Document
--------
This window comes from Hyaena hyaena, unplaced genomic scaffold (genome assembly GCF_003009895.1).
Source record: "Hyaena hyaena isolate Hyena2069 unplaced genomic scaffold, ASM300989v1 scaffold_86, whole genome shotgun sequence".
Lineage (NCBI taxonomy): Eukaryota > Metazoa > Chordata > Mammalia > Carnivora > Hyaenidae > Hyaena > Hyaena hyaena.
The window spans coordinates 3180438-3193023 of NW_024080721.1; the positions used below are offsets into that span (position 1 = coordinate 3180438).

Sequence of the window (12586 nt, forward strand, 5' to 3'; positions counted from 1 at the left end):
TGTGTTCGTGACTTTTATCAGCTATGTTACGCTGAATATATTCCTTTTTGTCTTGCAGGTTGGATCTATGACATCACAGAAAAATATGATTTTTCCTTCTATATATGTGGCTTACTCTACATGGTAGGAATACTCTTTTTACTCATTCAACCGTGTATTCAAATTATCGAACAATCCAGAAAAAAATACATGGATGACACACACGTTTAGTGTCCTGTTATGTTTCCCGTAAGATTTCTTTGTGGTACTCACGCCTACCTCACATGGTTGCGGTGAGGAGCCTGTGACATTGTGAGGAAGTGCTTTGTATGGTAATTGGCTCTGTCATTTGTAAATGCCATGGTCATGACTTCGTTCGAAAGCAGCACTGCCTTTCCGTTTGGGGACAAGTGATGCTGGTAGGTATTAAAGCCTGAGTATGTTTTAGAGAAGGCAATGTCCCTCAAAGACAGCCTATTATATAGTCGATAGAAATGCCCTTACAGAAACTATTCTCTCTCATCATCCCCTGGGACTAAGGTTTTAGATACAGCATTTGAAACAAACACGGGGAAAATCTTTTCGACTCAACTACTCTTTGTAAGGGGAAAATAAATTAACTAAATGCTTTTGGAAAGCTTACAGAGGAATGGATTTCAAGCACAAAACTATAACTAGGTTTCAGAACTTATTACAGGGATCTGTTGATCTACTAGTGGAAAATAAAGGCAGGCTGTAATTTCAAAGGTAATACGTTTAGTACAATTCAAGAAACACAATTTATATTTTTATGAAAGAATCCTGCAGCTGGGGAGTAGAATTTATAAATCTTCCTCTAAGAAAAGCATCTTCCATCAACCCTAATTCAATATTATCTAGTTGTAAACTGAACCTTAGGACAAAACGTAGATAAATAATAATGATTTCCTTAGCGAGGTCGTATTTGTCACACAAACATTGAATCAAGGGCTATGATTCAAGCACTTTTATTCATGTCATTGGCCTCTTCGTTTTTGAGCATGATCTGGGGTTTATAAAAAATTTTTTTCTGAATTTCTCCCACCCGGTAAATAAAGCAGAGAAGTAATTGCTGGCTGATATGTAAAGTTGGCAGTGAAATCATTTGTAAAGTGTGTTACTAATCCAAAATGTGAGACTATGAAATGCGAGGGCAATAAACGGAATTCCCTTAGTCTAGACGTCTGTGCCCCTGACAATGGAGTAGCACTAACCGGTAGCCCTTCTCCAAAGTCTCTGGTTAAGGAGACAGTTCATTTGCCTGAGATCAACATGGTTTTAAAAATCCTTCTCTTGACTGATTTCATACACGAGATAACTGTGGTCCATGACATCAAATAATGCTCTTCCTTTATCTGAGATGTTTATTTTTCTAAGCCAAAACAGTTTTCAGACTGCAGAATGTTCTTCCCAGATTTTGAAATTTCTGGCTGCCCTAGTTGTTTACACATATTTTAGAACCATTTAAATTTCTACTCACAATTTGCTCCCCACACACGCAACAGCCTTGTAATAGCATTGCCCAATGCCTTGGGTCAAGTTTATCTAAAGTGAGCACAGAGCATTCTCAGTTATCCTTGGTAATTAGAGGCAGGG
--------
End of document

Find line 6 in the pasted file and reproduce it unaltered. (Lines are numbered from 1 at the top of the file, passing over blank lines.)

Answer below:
TGTGTTCGTGACTTTTATCAGCTATGTTACGCTGAATATATTCCTTTTTGTCTTGCAGGTTGGATCTATGACATCACAGAAAAATATGATTTTTCCTTCTATATATGTGGCTTACTCTACATGGTAGGAATACTCTTTTTACTCATTCAACCGTGTATTCAAATTATCGAACAATCCAGAAAAAAATACATGGATGACACACACGTTTAGTGTCCTGTTATGTTTCCCGTAAGATTTCTTTGTGGTACTCACGCCTACCTCACATGGTTGCGGTGAGGAGCCTGTGACATTGTGAGGAAGTGCTTTGTATGGTAATTGGCTCTGTCATTTGTAAATGCCATGGTCATGACTTCGTTCGAAAGCAGCACTGCCTTTCCGTTTGGGGACAAGTGATGCTGGTAGGTATTAAAGCCTGAGTATGTTTTAGAGAAGGCAATGTCCCTCAAAGACAGCCTATTATATAGTCGATAGAAATGCCCTTACAGAAACTATTCTCTCTCATCATCCCCTGGGACTAAGGTTTTAGATACAGCATTTGAAACAAACACGGGGAAAATCTTTTCGACTCAACTACTCTTTGTAAGGGGAAAATAAATTAACTAAATGCTTTTGGAAAGCTTACAGAGGAATGGATTTCAAGCACAAAACTATAACTAGGTTTCAGAACTTATTACAGGGATCTGTTGATCTACTAGTGGAAAATAAAGGCAGGCTGTAATTTCAAAGGTAATACGTTTAGTACAATTCAAGAAACACAATTTATATTTTTATGAAAGAATCCTGCAGCTGGGGAGTAGAATTTATAAATCTTCCTCTAAGAAAAGCATCTTCCATCAACCCTAATTCAATATTATCTAGTTGTAAACTGAACCTTAGGACAAAACGTAGATAAATAATAATGATTTCCTTAGCGAGGTCGTATTTGTCACACAAACATTGAATCAAGGGCTATGATTCAAGCACTTTTATTCATGTCATTGGCCTCTTCGTTTTTGAGCATGATCTGGGGTTTATAAAAAATTTTTTTCTGAATTTCTCCCACCCGGTAAATAAAGCAGAGAAGTAATTGCTGGCTGATATGTAAAGTTGGCAGTGAAATCATTTGTAAAGTGTGTTACTAATCCAAAATGTGAGACTATGAAATGCGAGGGCAATAAACGGAATTCCCTTAGTCTAGACGTCTGTGCCCCTGACAATGGAGTAGCACTAACCGGTAGCCCTTCTCCAAAGTCTCTGGTTAAGGAGACAGTTCATTTGCCTGAGATCAACATGGTTTTAAAAATCCTTCTCTTGACTGATTTCATACACGAGATAACTGTGGTCCATGACATCAAATAATGCTCTTCCTTTATCTGAGATGTTTATTTTTCTAAGCCAAAACAGTTTTCAGACTGCAGAATGTTCTTCCCAGATTTTGAAATTTCTGGCTGCCCTAGTTGTTTACACATATTTTAGAACCATTTAAATTTCTACTCACAATTTGCTCCCCACACACGCAACAGCCTTGTAATAGCATTGCCCAATGCCTTGGGTCAAGTTTATCTAAAGTGAGCACAGAGCATTCTCAGTTATCCTTGGTAATTAGAGGCAGGG